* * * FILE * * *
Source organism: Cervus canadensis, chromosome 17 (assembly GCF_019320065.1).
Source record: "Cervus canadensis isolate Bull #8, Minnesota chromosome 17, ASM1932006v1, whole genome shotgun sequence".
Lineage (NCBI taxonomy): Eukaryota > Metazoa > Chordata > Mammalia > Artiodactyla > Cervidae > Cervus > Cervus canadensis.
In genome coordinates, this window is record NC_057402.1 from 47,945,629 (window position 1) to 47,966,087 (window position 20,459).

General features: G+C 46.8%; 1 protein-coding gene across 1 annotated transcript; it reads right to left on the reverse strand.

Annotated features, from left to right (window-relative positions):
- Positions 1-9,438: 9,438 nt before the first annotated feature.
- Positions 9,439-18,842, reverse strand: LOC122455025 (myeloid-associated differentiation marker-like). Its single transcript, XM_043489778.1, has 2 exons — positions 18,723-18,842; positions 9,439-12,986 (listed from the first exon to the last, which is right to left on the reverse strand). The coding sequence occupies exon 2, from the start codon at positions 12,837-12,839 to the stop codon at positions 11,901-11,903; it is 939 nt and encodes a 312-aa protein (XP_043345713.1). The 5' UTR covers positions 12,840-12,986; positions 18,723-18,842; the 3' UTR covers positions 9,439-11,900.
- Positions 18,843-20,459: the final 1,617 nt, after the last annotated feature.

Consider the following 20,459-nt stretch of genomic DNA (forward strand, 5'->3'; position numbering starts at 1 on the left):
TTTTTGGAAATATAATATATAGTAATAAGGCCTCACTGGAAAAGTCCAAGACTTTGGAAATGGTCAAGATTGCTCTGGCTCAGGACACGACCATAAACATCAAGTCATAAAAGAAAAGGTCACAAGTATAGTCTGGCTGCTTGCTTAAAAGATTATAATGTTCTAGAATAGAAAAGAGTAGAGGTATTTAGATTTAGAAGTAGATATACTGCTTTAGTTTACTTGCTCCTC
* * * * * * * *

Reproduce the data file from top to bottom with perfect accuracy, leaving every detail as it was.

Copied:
Source organism: Cervus canadensis, chromosome 17 (assembly GCF_019320065.1).
Source record: "Cervus canadensis isolate Bull #8, Minnesota chromosome 17, ASM1932006v1, whole genome shotgun sequence".
Lineage (NCBI taxonomy): Eukaryota > Metazoa > Chordata > Mammalia > Artiodactyla > Cervidae > Cervus > Cervus canadensis.
In genome coordinates, this window is record NC_057402.1 from 47,945,629 (window position 1) to 47,966,087 (window position 20,459).

General features: G+C 46.8%; 1 protein-coding gene across 1 annotated transcript; it reads right to left on the reverse strand.

Annotated features, from left to right (window-relative positions):
- Positions 1-9,438: 9,438 nt before the first annotated feature.
- Positions 9,439-18,842, reverse strand: LOC122455025 (myeloid-associated differentiation marker-like). Its single transcript, XM_043489778.1, has 2 exons — positions 18,723-18,842; positions 9,439-12,986 (listed from the first exon to the last, which is right to left on the reverse strand). The coding sequence occupies exon 2, from the start codon at positions 12,837-12,839 to the stop codon at positions 11,901-11,903; it is 939 nt and encodes a 312-aa protein (XP_043345713.1). The 5' UTR covers positions 12,840-12,986; positions 18,723-18,842; the 3' UTR covers positions 9,439-11,900.
- Positions 18,843-20,459: the final 1,617 nt, after the last annotated feature.

Consider the following 20,459-nt stretch of genomic DNA (forward strand, 5'->3'; position numbering starts at 1 on the left):
TTTTTGGAAATATAATATATAGTAATAAGGCCTCACTGGAAAAGTCCAAGACTTTGGAAATGGTCAAGATTGCTCTGGCTCAGGACACGACCATAAACATCAAGTCATAAAAGAAAAGGTCACAAGTATAGTCTGGCTGCTTGCTTAAAAGATTATAATGTTCTAGAATAGAAAAGAGTAGAGGTATTTAGATTTAGAAGTAGATATACTGCTTTAGTTTACTTGCTCCTC